paul February 22, 2012 at 07:28 PM
One other thought: This opinion is clearly written from a white person's perspective (without having determined that from looking at your photo). Not that there is anything wrong with that in of itself; however, as we know racism doesn't lie only with whites. I would be interested to hear non-white parents talk to their children about the various people of color. Perhaps if you add these perspectives, then we can all learn on the different ways to talk to our children without feeling inhibited.
Jessica Hollomon February 22, 2012 at 10:11 PM
Yes, racism does not only lie with white folk. I'm white- Thats is the only story I can tell honestly. I can't tell ya what a man thinks because of what he has been through as a result of being a man or why he teaches his kids what he teaches them and cant I tell you why rich people, black people Asian people do what they do in regards to their cultural experience. I'm a white woman- I can tell that story. And... I was writing about a study that was trying to look at the effects different ways of talking about racial differences would have on little kids. But that study didn't go over because so many of the white parents in the study dropped out or refused to talk about race with their little kids. So the researcher started looking at why the white parents were so uncomfortable talking about race with their kids. I guess they could have done the study on how races other than whits dealt with race, but I guess they found it more interesting that white parents dropped out. A lot of people think racism is learned behavior. We (non-racist white parents) don't want our kids to be racist, we want them to know that people are people, so we do not talk about it, talking about it makes it an issue. BUT---little kids (and adults) naturally categorize things and people. Physical difference, like skin tone, is one of the easiest way to categorize people. Kids (and adults) naturally prefer people they see as "like them."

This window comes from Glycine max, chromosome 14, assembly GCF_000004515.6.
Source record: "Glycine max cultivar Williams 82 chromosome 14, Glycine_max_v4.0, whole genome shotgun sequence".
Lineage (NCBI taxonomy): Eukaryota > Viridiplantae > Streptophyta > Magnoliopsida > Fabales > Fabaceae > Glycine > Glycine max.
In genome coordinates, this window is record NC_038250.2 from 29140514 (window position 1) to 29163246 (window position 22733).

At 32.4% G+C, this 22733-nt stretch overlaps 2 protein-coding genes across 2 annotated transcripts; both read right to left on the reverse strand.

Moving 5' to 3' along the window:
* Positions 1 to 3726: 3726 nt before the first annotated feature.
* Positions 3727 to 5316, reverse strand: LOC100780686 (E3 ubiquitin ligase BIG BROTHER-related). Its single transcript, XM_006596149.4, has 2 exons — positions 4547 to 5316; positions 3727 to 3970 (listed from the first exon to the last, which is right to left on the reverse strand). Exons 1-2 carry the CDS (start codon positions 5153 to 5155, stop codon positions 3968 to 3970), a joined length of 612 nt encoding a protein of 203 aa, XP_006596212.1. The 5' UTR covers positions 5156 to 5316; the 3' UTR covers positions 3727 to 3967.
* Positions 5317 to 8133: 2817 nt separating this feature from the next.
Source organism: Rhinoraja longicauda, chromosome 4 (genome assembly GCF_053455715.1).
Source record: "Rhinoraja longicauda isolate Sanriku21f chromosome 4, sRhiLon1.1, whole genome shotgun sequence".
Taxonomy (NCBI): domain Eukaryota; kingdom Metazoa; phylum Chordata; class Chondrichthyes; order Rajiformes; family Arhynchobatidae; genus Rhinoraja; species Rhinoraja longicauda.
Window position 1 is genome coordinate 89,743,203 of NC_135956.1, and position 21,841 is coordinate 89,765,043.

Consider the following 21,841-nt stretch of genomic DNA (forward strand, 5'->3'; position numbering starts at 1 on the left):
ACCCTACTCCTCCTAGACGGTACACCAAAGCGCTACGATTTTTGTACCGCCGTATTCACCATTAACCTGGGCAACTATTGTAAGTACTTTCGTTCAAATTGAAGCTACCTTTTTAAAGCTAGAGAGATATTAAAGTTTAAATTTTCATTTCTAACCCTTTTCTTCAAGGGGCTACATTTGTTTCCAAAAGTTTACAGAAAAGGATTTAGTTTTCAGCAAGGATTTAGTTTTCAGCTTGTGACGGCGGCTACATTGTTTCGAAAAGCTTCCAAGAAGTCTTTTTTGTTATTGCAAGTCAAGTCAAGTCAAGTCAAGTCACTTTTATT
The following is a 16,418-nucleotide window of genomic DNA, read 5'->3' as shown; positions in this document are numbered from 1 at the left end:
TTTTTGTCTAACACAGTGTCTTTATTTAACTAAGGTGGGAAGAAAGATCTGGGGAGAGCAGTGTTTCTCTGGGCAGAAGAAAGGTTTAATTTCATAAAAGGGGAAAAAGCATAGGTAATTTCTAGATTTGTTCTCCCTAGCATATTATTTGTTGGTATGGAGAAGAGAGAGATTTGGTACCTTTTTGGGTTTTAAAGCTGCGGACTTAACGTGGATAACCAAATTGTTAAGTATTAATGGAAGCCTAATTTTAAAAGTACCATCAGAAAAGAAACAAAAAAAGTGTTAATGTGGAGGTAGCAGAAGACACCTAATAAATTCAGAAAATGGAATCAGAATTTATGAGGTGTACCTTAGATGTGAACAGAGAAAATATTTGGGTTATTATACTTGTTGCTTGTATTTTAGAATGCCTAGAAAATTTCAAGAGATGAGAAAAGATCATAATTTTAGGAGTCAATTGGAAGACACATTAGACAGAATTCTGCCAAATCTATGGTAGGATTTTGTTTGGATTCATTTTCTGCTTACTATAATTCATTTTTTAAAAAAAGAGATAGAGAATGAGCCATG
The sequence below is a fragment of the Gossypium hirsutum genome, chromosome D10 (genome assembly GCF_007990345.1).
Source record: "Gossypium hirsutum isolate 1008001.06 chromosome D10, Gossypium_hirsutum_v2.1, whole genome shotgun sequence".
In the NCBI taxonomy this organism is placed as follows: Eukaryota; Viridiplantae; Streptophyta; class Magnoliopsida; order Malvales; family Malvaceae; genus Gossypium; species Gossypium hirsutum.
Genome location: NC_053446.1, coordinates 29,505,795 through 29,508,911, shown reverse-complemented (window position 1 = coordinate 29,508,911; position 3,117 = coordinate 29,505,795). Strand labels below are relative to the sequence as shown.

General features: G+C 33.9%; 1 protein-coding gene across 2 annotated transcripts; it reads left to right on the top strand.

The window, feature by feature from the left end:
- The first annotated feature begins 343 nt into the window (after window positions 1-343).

Jessica Hollomon February 22, 2012 at 10:22 PM
One of the researchers said that: "kids are developmentally prone to in-group favoritism; they're going to form these preferences on their own. Children categorize everything from food to toys to people at a young age. However, it takes years before their cognitive abilities allow them to successfully use more than one attribute to categorize anything. In the meantime, the attribute they rely on is that which is the most clearly visible...The spontaneous tendency to assume your group shares characteristics--such as niceness, or smarts--is called essentialism. Kids never think groups are random." By not talking about race (be you red or yellow black or white) we are letting kids interpret physical differences, like race, with their little minds. With an unguided mind, they're drawing the conclusions we are trying to erase.
Jessica Hollomon February 22, 2012 at 10:45 PM
I think Paul is so right. We need to all talk together about race so we know what the people of that race would like us to be telling our kids. I don't want my husband tell our kids about womens issues without talking to me to get the real scoop. I can't knowledgeably discuss differences in races with my kid. I can tell my kids people have darker skin because they have more pigment- but i can't give her an honest account of the differences between the races. ya pickin up what im laying down... and- I don't think we would need to get into deep seeded racism stuff(from any side). just positive things about the different races.
Jessica Hollomon February 22, 2012 at 10:45 PM
AND...I find it so interesting that I hear on a child show "jill cant do that because she is a girl and girls cant be doctors" and the parent says "oh, girls can can do anything boys can do" well--- the same lesson applies and it should be just as acceptable to say "jill can't do that because she is black, black people can't be doctors" Well, yes they can little johnny, black people can do anything Asian people can do any thing white people can do and V/V. But this statement, I believe, would be unacceptable. Because we (grown-up's) can't seem to put our crap aside and deal with race on the level of a child. it always seems to go to our issues with it- they don't have those issues- If your child most of the time see a black doctor, in life and on tv, they are bound to draw the innocent conclusion thet doctors are black people. they should be informed that all color people can be all sorts of thing... too much rambling.... thanks for the comments!